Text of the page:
Saturday, April 9, 2016

The Marshall Project: Kudos to The Marshall Project for its superb weekly posting "Closing Argument: The week in criminal justice" - and the Project's launching of 'The Record' which promises to be an enlightening, comprehensive and invaluable source of criminal justice stories.

PUBLISHER'S NOTE: It's time to salute the Marshall Project's  superb weekly posting on "Closing Argument: The Week in Justice," edited by Andrew Cohen,  "featuring highlights from the past week in criminal justice." (My only complaint is that there is so much fine reading, reporting and analysis that there is little time left during the weekend for anything else);  Indeed, I  find that much of the content is relevant to the subject matter of this Blog. Each weekly posting contains  "The Story of the Week," "The Best of the Marshall Project," and "The Best of the Rest."  The story of the week in today's weekly posting (Saturday April 8) relates to the launch  what promises to be an invaluable   new source of  criminal justice information called 'The Record." As described by editor Cohen: "You probably know by now that we launched The Record this week.  It's an online compilation of some of the best online written (and audio and video) work about criminal justice we have found since we started The Marshall Project in 2014. There are many reasons why we did this; my favorite is that by making it easier for journalists, lawyers, academics, and others to find criminal justice stories we improve the chances that those engaged in the countless debates to come will be armed with more historical context and perspective, not to mention good, old-fashioned facts. That point was emphatically made on Thursday— the very day we launched, right on cue — by Bill Clinton, whose sharp retort to "Black Lives Matter" protesters begged for a look back at the conditions and consequences of the 1994 Crime Bill (a category included in The Record). The story of that law, like every other contentious criminal justice policy, is complicated, more complicated than either the protestors or the former president have made it out to be. If the stories contained in The Record help illustrate the contours of those complications, the nuances that get lost in the heat of the moment, the background that helps explain why some themes suddenly rush to the foreground, our work will have succeeded." As today's  post indicates, The Record is "an on-line online library TMP staff has curated over the past two years of some of the best criminal justice reporting on the internet. Here is a 14,000-entry collection of reporting about topics, including “sentencing reform” and “death penalty”; events like the “Charleston Church shooting,” and people, including “Kalief Browder” and our namesake, “Thurgood Marshall."  I am really impressed by the ease with which "The Record" can be accessed. Just tap in the topic you are interested in, sit back, and enjoy the trip!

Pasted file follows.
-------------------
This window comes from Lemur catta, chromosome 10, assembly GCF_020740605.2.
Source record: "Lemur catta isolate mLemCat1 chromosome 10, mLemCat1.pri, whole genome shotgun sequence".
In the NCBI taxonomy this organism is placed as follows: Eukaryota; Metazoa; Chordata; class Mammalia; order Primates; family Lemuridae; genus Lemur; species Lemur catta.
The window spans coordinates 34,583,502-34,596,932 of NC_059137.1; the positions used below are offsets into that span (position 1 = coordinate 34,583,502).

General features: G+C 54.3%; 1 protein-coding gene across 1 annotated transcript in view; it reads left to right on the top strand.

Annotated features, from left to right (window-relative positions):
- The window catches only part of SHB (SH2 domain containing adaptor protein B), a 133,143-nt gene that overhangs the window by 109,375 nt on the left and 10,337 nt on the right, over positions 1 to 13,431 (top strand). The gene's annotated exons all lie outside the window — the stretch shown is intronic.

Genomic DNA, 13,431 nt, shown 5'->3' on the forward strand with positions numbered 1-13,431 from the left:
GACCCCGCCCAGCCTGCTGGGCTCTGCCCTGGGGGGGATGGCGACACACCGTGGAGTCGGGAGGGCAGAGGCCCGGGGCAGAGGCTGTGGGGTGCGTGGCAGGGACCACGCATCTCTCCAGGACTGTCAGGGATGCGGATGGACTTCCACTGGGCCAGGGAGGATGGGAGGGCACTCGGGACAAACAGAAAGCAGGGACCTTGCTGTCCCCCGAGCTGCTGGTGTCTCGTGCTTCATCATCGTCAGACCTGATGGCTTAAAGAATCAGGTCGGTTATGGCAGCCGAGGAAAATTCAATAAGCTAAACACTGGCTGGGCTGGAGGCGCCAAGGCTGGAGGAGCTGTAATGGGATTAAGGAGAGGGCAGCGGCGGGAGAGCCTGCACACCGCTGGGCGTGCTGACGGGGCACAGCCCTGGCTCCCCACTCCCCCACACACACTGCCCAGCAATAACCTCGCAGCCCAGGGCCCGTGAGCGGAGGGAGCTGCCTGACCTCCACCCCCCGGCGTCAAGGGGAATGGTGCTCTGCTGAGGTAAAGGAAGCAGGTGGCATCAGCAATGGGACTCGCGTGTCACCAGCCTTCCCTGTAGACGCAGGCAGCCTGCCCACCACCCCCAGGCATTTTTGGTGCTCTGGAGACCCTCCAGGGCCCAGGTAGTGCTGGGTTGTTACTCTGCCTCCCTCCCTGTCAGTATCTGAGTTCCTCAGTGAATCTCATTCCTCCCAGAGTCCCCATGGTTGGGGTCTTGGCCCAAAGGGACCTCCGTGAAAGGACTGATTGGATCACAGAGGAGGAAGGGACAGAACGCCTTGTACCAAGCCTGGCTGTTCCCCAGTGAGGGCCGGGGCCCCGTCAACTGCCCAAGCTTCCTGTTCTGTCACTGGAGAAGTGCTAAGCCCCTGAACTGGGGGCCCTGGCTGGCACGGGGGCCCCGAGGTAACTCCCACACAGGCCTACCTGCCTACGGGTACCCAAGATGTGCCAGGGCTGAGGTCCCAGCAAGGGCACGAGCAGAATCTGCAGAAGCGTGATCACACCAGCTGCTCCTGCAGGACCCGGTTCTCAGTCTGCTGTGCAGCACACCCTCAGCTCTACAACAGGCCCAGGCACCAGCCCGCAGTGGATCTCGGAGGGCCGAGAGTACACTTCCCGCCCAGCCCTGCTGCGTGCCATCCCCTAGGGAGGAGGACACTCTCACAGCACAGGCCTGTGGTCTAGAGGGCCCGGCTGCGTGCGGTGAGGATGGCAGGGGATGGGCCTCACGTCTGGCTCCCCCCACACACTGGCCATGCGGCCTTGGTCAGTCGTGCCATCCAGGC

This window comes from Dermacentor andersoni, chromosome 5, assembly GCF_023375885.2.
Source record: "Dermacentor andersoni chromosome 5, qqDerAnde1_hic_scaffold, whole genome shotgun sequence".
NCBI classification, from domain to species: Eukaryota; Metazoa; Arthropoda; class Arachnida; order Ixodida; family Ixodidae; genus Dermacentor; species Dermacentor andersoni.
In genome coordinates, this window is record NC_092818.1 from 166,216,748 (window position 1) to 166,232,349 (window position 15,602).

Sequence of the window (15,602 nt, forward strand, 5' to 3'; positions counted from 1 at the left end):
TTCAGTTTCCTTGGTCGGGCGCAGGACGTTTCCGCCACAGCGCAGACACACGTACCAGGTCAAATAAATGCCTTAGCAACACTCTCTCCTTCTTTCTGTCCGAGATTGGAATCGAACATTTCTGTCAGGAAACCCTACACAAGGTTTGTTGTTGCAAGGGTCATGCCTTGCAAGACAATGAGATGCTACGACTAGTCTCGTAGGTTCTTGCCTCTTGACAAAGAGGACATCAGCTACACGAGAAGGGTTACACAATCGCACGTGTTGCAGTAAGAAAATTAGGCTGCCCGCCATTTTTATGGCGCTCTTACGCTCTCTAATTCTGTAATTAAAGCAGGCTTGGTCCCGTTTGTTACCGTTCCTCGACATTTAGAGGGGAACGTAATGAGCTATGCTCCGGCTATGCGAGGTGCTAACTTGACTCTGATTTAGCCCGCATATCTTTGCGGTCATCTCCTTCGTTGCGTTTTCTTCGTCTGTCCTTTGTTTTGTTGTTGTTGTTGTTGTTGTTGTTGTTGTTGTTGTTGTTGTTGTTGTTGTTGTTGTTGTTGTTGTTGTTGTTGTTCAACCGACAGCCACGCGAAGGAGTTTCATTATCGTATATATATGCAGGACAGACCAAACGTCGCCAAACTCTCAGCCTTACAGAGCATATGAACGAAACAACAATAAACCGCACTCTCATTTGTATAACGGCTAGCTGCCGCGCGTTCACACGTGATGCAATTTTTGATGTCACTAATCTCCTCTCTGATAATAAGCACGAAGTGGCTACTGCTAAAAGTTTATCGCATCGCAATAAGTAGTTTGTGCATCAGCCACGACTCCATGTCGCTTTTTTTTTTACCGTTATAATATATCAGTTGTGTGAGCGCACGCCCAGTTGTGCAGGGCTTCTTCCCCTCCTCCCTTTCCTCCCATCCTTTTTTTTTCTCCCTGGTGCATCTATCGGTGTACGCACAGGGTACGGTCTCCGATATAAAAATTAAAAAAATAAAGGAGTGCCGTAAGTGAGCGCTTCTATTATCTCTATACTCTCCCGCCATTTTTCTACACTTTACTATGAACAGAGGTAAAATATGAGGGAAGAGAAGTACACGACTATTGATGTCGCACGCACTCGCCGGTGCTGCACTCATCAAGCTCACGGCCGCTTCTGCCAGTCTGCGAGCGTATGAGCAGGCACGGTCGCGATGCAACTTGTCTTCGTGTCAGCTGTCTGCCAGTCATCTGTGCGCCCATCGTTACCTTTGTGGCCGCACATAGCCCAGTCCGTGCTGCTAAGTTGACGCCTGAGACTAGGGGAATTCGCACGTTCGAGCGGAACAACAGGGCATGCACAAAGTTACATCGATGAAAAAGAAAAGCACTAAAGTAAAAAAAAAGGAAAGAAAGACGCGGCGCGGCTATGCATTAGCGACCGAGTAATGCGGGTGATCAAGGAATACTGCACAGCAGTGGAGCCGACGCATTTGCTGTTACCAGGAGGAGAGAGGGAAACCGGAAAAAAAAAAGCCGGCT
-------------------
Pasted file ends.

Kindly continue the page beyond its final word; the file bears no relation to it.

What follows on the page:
Harold Levy; Publisher; The Charles Smith Blog;

Access 'The Record' at the following link;

Access 'Closing Argument: The week in Justice,' at:

Access The Marshall Project at the link below; "The Marshall Project is a nonprofit news organization that focuses on the American criminal justice system. Our mission is to create and sustain a sense of urgency about criminal justice in America. We aim at all times for accuracy, fairness, and impartiality. Our repertoire includes deep investigative projects, narratives and profiles that put a human face on criminal justice, explanatory and contextual pieces, along with guest commentary and voices from inside the system. And we partner with a diverse array of media organizations to amplify our message."


I have added a search box for content in this blog which now encompasses several thousand posts. The search box is located  near the bottom of the screen just above the list of links. I am confident that this powerful search tool provided by "Blogger" will help our readers and myself get more out of the site.

The Toronto Star, my previous employer for more than twenty incredible years, has put considerable effort into exposing the harm caused by Dr. Charles Smith and his protectors - and into pushing for reform of Ontario's forensic pediatric pathology system. The Star has a "topic" section which focuses on recent stories related to Dr. Charles Smith. It can be found at:

Information on "The Charles Smith Blog Award"- and its nomination process - can be found at:

Please send any comments or information on other cases and issues of interest to the readers of this blog to:;

Harold Levy;

Publisher: The Charles Smith Blog;